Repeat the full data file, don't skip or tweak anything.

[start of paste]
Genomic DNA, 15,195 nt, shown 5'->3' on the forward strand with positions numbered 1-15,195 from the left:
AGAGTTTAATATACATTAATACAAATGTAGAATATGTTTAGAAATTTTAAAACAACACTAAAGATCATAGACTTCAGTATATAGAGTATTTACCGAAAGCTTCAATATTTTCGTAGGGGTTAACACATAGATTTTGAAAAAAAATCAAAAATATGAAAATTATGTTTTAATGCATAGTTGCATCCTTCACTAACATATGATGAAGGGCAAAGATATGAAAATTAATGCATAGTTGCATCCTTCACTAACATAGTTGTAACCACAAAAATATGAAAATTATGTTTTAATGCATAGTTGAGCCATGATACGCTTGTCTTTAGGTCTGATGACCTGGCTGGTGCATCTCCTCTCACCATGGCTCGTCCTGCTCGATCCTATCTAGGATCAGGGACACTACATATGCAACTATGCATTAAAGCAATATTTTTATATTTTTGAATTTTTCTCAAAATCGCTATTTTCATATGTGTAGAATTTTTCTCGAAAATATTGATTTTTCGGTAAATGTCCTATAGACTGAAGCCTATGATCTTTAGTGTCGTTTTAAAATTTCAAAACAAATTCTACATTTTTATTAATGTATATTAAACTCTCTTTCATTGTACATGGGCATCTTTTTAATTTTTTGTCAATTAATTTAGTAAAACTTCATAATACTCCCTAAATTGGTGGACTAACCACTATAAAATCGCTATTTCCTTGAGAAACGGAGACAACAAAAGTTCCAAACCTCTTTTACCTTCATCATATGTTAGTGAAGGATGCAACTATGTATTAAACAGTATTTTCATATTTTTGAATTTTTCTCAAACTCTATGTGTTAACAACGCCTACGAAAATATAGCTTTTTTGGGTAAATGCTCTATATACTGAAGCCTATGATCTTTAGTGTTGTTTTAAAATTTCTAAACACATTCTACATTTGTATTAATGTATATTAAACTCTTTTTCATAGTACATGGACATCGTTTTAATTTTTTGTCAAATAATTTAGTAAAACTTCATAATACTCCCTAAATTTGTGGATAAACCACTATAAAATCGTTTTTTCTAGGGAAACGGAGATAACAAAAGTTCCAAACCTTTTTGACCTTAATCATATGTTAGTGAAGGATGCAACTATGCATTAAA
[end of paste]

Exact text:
Genomic DNA, 15,195 nt, shown 5'->3' on the forward strand with positions numbered 1-15,195 from the left:
AGAGTTTAATATACATTAATACAAATGTAGAATATGTTTAGAAATTTTAAAACAACACTAAAGATCATAGACTTCAGTATATAGAGTATTTACCGAAAGCTTCAATATTTTCGTAGGGGTTAACACATAGATTTTGAAAAAAAATCAAAAATATGAAAATTATGTTTTAATGCATAGTTGCATCCTTCACTAACATATGATGAAGGGCAAAGATATGAAAATTAATGCATAGTTGCATCCTTCACTAACATAGTTGTAACCACAAAAATATGAAAATTATGTTTTAATGCATAGTTGAGCCATGATACGCTTGTCTTTAGGTCTGATGACCTGGCTGGTGCATCTCCTCTCACCATGGCTCGTCCTGCTCGATCCTATCTAGGATCAGGGACACTACATATGCAACTATGCATTAAAGCAATATTTTTATATTTTTGAATTTTTCTCAAAATCGCTATTTTCATATGTGTAGAATTTTTCTCGAAAATATTGATTTTTCGGTAAATGTCCTATAGACTGAAGCCTATGATCTTTAGTGTCGTTTTAAAATTTCAAAACAAATTCTACATTTTTATTAATGTATATTAAACTCTCTTTCATTGTACATGGGCATCTTTTTAATTTTTTGTCAATTAATTTAGTAAAACTTCATAATACTCCCTAAATTGGTGGACTAACCACTATAAAATCGCTATTTCCTTGAGAAACGGAGACAACAAAAGTTCCAAACCTCTTTTACCTTCATCATATGTTAGTGAAGGATGCAACTATGTATTAAACAGTATTTTCATATTTTTGAATTTTTCTCAAACTCTATGTGTTAACAACGCCTACGAAAATATAGCTTTTTTGGGTAAATGCTCTATATACTGAAGCCTATGATCTTTAGTGTTGTTTTAAAATTTCTAAACACATTCTACATTTGTATTAATGTATATTAAACTCTTTTTCATAGTACATGGACATCGTTTTAATTTTTTGTCAAATAATTTAGTAAAACTTCATAATACTCCCTAAATTTGTGGATAAACCACTATAAAATCGTTTTTTCTAGGGAAACGGAGATAACAAAAGTTCCAAACCTTTTTGACCTTAATCATATGTTAGTGAAGGATGCAACTATGCATTAAA